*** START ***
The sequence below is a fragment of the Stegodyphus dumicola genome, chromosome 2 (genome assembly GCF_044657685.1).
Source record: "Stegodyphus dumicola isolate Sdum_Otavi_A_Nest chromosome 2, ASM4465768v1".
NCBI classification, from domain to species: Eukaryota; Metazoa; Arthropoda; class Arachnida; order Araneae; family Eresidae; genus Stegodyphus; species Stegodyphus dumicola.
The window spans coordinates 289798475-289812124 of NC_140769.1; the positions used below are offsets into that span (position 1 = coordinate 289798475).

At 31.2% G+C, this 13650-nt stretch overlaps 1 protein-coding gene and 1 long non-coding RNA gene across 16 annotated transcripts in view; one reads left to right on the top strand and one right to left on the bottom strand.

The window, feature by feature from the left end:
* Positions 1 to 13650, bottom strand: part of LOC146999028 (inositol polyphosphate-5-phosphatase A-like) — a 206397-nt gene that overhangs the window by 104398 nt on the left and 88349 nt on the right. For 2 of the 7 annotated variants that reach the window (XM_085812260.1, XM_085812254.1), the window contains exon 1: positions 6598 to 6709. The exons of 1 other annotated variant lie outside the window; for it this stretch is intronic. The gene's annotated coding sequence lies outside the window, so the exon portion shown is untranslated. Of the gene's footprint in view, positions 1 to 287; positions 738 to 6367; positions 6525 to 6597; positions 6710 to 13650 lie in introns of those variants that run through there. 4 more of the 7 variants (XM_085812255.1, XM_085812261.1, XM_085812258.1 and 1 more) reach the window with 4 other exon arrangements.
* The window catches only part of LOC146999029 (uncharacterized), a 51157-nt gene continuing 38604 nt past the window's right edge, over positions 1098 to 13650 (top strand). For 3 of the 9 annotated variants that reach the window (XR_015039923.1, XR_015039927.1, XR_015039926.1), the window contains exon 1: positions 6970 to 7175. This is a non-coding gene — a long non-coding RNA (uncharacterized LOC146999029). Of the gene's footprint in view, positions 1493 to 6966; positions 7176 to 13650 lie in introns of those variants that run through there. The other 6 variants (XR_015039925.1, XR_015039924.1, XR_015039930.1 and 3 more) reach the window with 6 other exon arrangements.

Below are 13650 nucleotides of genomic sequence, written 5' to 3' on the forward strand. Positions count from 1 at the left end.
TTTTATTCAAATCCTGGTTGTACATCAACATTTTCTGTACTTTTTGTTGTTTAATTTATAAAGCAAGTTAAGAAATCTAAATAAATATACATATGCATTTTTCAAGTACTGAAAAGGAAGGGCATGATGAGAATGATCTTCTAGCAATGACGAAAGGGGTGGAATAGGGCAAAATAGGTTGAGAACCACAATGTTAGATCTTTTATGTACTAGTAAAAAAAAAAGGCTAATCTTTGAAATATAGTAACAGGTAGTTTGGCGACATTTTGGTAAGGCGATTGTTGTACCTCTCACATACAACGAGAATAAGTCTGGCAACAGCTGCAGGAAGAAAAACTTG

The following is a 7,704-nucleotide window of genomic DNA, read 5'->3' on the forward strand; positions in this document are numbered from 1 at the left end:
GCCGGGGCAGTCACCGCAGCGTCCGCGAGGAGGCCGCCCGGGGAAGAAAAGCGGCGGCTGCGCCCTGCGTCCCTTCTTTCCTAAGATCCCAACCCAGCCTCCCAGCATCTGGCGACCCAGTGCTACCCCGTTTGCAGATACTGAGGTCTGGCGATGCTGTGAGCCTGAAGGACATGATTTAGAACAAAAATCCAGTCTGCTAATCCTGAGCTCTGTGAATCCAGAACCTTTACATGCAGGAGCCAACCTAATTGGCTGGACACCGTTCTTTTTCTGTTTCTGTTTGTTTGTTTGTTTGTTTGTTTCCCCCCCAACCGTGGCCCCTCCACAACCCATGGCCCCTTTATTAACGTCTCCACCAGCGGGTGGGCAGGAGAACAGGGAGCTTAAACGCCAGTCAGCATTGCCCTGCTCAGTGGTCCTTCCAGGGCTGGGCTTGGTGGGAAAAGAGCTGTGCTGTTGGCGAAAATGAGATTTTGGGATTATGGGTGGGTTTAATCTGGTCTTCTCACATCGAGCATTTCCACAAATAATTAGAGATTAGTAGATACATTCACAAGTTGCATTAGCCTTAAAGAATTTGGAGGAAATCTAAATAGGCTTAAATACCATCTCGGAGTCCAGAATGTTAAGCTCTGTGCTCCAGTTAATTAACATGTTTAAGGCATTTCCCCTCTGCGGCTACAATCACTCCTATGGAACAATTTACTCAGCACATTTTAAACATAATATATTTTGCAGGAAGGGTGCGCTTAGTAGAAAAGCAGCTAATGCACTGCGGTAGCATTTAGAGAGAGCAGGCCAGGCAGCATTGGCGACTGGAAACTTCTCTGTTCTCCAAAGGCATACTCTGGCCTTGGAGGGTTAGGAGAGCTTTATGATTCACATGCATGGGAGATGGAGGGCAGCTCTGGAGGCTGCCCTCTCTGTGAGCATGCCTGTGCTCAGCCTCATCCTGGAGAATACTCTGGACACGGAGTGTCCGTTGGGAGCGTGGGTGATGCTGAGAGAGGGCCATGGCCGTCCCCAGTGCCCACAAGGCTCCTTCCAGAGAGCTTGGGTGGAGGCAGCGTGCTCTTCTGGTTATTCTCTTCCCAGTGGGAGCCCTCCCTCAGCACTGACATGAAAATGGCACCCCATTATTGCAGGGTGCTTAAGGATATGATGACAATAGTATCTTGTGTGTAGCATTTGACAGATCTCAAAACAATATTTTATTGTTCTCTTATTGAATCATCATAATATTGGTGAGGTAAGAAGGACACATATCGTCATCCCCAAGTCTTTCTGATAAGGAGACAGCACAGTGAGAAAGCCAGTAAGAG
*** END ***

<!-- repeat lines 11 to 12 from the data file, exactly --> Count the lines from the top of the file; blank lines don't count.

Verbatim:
The following is a 7,704-nucleotide window of genomic DNA, read 5'->3' on the forward strand; positions in this document are numbered from 1 at the left end:
GCCGGGGCAGTCACCGCAGCGTCCGCGAGGAGGCCGCCCGGGGAAGAAAAGCGGCGGCTGCGCCCTGCGTCCCTTCTTTCCTAAGATCCCAACCCAGCCTCCCAGCATCTGGCGACCCAGTGCTACCCCGTTTGCAGATACTGAGGTCTGGCGATGCTGTGAGCCTGAAGGACATGATTTAGAACAAAAATCCAGTCTGCTAATCCTGAGCTCTGTGAATCCAGAACCTTTACATGCAGGAGCCAACCTAATTGGCTGGACACCGTTCTTTTTCTGTTTCTGTTTGTTTGTTTGTTTGTTTGTTTCCCCCCCAACCGTGGCCCCTCCACAACCCATGGCCCCTTTATTAACGTCTCCACCAGCGGGTGGGCAGGAGAACAGGGAGCTTAAACGCCAGTCAGCATTGCCCTGCTCAGTGGTCCTTCCAGGGCTGGGCTTGGTGGGAAAAGAGCTGTGCTGTTGGCGAAAATGAGATTTTGGGATTATGGGTGGGTTTAATCTGGTCTTCTCACATCGAGCATTTCCACAAATAATTAGAGATTAGTAGATACATTCACAAGTTGCATTAGCCTTAAAGAATTTGGAGGAAATCTAAATAGGCTTAAATACCATCTCGGAGTCCAGAATGTTAAGCTCTGTGCTCCAGTTAATTAACATGTTTAAGGCATTTCCCCTCTGCGGCTACAATCACTCCTATGGAACAATTTACTCAGCACATTTTAAACATAATATATTTTGCAGGAAGGGTGCGCTTAGTAGAAAAGCAGCTAATGCACTGCGGTAGCATTTAGAGAGAGCAGGCCAGGCAGCATTGGCGACTGGAAACTTCTCTGTTCTCCAAAGGCATACTCTGGCCTTGGAGGGTTAGGAGAGCTTTATGATTCACATGCATGGGAGATGGAGGGCAGCTCTGGAGGCTGCCCTCTCTGTGAGCATGCCTGTGCTCAGCCTCATCCTGGAGAATACTCTGGACACGGAGTGTCCGTTGGGAGCGTGGGTGATGCTGAGAGAGGGCCATGGCCGTCCCCAGTGCCCACAAGGCTCCTTCCAGAGAGCTTGGGTGGAGGCAGCGTGCTCTTCTGGTTATTCTCTTCCCAGTGGGAGCCCTCCCTCAGCACTGACATGAAAATGGCACCCCATTATTGCAGGGTGCTTAAGGATATGATGACAATAGTATCTTGTGTGTAGCATTTGACAGATCTCAAAACAATATTTTATTGTTCTCTTATTGAATCATCATAATATTGGTGAGGTAAGAAGGACACATATCGTCATCCCCAAGTCTTTCTGATAAGGAGACAGCACAGTGAGAAAGCCAGTAAGAG